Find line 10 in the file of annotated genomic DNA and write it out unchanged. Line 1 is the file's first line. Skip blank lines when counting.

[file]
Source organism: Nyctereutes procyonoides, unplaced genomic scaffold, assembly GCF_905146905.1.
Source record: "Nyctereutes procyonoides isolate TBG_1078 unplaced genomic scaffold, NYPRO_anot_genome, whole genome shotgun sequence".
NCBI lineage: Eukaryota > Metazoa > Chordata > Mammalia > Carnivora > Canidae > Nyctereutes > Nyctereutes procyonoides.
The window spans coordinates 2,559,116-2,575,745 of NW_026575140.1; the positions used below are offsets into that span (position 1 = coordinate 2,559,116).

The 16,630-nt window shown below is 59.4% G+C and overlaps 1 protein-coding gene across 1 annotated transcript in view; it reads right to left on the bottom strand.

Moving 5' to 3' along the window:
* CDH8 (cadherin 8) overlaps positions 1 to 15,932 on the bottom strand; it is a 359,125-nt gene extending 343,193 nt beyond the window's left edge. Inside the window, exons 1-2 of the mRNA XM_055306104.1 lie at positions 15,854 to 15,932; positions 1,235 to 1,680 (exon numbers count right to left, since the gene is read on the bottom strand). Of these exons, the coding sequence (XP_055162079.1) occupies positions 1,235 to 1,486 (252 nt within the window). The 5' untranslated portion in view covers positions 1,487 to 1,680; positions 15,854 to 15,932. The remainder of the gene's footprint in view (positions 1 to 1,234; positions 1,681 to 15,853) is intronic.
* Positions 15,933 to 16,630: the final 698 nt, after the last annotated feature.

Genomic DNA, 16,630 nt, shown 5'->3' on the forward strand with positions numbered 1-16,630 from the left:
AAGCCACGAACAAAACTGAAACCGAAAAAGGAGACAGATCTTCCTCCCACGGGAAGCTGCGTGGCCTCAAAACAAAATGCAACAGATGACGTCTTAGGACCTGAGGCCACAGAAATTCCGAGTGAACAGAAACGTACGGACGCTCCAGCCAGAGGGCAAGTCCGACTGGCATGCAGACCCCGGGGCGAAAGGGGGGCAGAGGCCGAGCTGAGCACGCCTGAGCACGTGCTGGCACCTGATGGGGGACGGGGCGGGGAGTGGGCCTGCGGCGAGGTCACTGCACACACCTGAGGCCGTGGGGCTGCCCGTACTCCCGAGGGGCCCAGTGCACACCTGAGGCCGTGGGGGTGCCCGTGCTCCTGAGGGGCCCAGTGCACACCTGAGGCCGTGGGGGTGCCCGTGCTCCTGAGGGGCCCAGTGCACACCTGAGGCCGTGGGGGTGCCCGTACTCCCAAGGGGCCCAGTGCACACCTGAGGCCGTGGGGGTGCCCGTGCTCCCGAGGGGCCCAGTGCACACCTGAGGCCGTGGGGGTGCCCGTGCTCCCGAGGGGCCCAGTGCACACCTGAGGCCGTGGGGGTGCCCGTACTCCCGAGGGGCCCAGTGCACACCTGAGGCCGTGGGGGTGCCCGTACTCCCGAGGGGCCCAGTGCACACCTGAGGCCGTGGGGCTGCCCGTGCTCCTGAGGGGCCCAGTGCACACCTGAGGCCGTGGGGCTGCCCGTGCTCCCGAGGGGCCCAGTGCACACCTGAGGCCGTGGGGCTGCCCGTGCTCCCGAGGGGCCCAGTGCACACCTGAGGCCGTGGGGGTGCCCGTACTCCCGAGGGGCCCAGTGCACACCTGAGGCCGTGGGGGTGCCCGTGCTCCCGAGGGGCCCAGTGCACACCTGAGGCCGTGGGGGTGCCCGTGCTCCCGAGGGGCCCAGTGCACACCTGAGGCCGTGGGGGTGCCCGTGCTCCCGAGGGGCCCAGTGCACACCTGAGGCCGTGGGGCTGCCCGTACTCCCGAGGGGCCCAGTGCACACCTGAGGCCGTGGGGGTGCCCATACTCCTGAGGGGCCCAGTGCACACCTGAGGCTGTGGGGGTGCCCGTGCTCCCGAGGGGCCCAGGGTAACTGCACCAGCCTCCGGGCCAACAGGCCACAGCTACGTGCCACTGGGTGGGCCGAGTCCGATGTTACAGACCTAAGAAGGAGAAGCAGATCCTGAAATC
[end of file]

AAGCCACGAACAAAACTGAAACCGAAAAAGGAGACAGATCTTCCTCCCACGGGAAGCTGCGTGGCCTCAAAACAAAATGCAACAGATGACGTCTTAGGACCTGAGGCCACAGAAATTCCGAGTGAACAGAAACGTACGGACGCTCCAGCCAGAGGGCAAGTCCGACTGGCATGCAGACCCCGGGGCGAAAGGGGGGCAGAGGCCGAGCTGAGCACGCCTGAGCACGTGCTGGCACCTGATGGGGGACGGGGCGGGGAGTGGGCCTGCGGCGAGGTCACTGCACACACCTGAGGCCGTGGGGCTGCCCGTACTCCCGAGGGGCCCAGTGCACACCTGAGGCCGTGGGGGTGCCCGTGCTCCTGAGGGGCCCAGTGCACACCTGAGGCCGTGGGGGTGCCCGTGCTCCTGAGGGGCCCAGTGCACACCTGAGGCCGTGGGGGTGCCCGTACTCCCAAGGGGCCCAGTGCACACCTGAGGCCGTGGGGGTGCCCGTGCTCCCGAGGGGCCCAGTGCACACCTGAGGCCGTGGGGGTGCCCGTGCTCCCGAGGGGCCCAGTGCACACCTGAGGCCGTGGGGGTGCCCGTACTCCCGAGGGGCCCAGTGCACACCTGAGGCCGTGGGGGTGCCCGTACTCCCGAGGGGCCCAGTGCACACCTGAGGCCGTGGGGCTGCCCGTGCTCCTGAGGGGCCCAGTGCACACCTGAGGCCGTGGGGCTGCCCGTGCTCCCGAGGGGCCCAGTGCACACCTGAGGCCGTGGGGCTGCCCGTGCTCCCGAGGGGCCCAGTGCACACCTGAGGCCGTGGGGGTGCCCGTACTCCCGAGGGGCCCAGTGCACACCTGAGGCCGTGGGGGTGCCCGTGCTCCCGAGGGGCCCAGTGCACACCTGAGGCCGTGGGGGTGCCCGTGCTCCCGAGGGGCCCAGTGCACACCTGAGGCCGTGGGGGTGCCCGTGCTCCCGAGGGGCCCAGTGCACACCTGAGGCCGTGGGGCTGCCCGTACTCCCGAGGGGCCCAGTGCACACCTGAGGCCGTGGGGGTGCCCATACTCCTGAGGGGCCCAGTGCACACCTGAGGCTGTGGGGGTGCCCGTGCTCCCGAGGGGCCCAGGGTAACTGCACCAGCCTCCGGGCCAACAGGCCACAGCTACGTGCCACTGGGTGGGCCGAGTCCGATGTTACAGACCTAAGAAGGAGAAGCAGATCCTGAAATC